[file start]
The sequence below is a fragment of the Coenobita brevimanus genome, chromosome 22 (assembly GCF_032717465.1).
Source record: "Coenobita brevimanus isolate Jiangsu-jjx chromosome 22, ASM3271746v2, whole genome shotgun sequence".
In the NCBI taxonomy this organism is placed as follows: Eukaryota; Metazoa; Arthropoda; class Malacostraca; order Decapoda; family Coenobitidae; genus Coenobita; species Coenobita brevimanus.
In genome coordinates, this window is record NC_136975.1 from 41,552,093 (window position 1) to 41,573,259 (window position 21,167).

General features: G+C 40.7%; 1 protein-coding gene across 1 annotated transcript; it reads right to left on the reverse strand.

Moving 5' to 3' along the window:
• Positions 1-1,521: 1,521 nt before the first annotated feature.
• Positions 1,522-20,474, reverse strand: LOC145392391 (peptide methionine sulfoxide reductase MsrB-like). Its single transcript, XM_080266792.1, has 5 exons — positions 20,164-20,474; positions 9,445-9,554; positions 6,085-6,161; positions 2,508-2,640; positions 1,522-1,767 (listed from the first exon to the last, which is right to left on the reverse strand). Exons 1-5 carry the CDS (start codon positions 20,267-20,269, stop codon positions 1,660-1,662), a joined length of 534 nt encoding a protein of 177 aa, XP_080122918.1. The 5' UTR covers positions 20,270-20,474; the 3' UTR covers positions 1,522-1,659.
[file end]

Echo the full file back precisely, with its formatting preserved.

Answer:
The sequence below is a fragment of the Coenobita brevimanus genome, chromosome 22 (assembly GCF_032717465.1).
Source record: "Coenobita brevimanus isolate Jiangsu-jjx chromosome 22, ASM3271746v2, whole genome shotgun sequence".
In the NCBI taxonomy this organism is placed as follows: Eukaryota; Metazoa; Arthropoda; class Malacostraca; order Decapoda; family Coenobitidae; genus Coenobita; species Coenobita brevimanus.
In genome coordinates, this window is record NC_136975.1 from 41,552,093 (window position 1) to 41,573,259 (window position 21,167).

General features: G+C 40.7%; 1 protein-coding gene across 1 annotated transcript; it reads right to left on the reverse strand.

Moving 5' to 3' along the window:
• Positions 1-1,521: 1,521 nt before the first annotated feature.
• Positions 1,522-20,474, reverse strand: LOC145392391 (peptide methionine sulfoxide reductase MsrB-like). Its single transcript, XM_080266792.1, has 5 exons — positions 20,164-20,474; positions 9,445-9,554; positions 6,085-6,161; positions 2,508-2,640; positions 1,522-1,767 (listed from the first exon to the last, which is right to left on the reverse strand). Exons 1-5 carry the CDS (start codon positions 20,267-20,269, stop codon positions 1,660-1,662), a joined length of 534 nt encoding a protein of 177 aa, XP_080122918.1. The 5' UTR covers positions 20,270-20,474; the 3' UTR covers positions 1,522-1,659.